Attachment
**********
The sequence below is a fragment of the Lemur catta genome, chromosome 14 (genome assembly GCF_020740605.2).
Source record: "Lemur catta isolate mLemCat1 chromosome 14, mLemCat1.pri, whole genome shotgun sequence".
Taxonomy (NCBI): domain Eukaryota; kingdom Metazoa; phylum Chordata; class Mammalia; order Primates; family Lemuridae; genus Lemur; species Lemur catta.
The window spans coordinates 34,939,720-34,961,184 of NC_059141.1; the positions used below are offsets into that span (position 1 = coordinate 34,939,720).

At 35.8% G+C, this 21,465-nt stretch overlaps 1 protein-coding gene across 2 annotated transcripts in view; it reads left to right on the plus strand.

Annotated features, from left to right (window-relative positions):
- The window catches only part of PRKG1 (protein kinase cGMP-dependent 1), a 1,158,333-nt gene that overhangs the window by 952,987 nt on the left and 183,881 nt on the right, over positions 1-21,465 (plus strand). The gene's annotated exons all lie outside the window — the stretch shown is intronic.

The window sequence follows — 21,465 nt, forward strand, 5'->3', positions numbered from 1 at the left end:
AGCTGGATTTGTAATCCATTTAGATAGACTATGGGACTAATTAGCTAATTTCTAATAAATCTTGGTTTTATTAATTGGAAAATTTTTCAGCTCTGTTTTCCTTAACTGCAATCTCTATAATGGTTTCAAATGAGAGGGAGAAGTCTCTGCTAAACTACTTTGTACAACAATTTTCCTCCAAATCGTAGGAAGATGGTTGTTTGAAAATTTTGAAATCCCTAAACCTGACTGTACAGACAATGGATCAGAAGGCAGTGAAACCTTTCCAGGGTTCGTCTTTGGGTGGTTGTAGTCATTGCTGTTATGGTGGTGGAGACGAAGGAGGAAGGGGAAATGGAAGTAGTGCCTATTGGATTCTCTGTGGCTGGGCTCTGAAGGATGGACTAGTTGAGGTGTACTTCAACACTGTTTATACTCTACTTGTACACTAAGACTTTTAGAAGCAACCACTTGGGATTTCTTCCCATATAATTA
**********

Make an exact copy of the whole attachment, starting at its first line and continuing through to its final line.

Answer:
The sequence below is a fragment of the Lemur catta genome, chromosome 14 (genome assembly GCF_020740605.2).
Source record: "Lemur catta isolate mLemCat1 chromosome 14, mLemCat1.pri, whole genome shotgun sequence".
Taxonomy (NCBI): domain Eukaryota; kingdom Metazoa; phylum Chordata; class Mammalia; order Primates; family Lemuridae; genus Lemur; species Lemur catta.
The window spans coordinates 34,939,720-34,961,184 of NC_059141.1; the positions used below are offsets into that span (position 1 = coordinate 34,939,720).

At 35.8% G+C, this 21,465-nt stretch overlaps 1 protein-coding gene across 2 annotated transcripts in view; it reads left to right on the plus strand.

Annotated features, from left to right (window-relative positions):
- The window catches only part of PRKG1 (protein kinase cGMP-dependent 1), a 1,158,333-nt gene that overhangs the window by 952,987 nt on the left and 183,881 nt on the right, over positions 1-21,465 (plus strand). The gene's annotated exons all lie outside the window — the stretch shown is intronic.

The window sequence follows — 21,465 nt, forward strand, 5'->3', positions numbered from 1 at the left end:
AGCTGGATTTGTAATCCATTTAGATAGACTATGGGACTAATTAGCTAATTTCTAATAAATCTTGGTTTTATTAATTGGAAAATTTTTCAGCTCTGTTTTCCTTAACTGCAATCTCTATAATGGTTTCAAATGAGAGGGAGAAGTCTCTGCTAAACTACTTTGTACAACAATTTTCCTCCAAATCGTAGGAAGATGGTTGTTTGAAAATTTTGAAATCCCTAAACCTGACTGTACAGACAATGGATCAGAAGGCAGTGAAACCTTTCCAGGGTTCGTCTTTGGGTGGTTGTAGTCATTGCTGTTATGGTGGTGGAGACGAAGGAGGAAGGGGAAATGGAAGTAGTGCCTATTGGATTCTCTGTGGCTGGGCTCTGAAGGATGGACTAGTTGAGGTGTACTTCAACACTGTTTATACTCTACTTGTACACTAAGACTTTTAGAAGCAACCACTTGGGATTTCTTCCCATATAATTA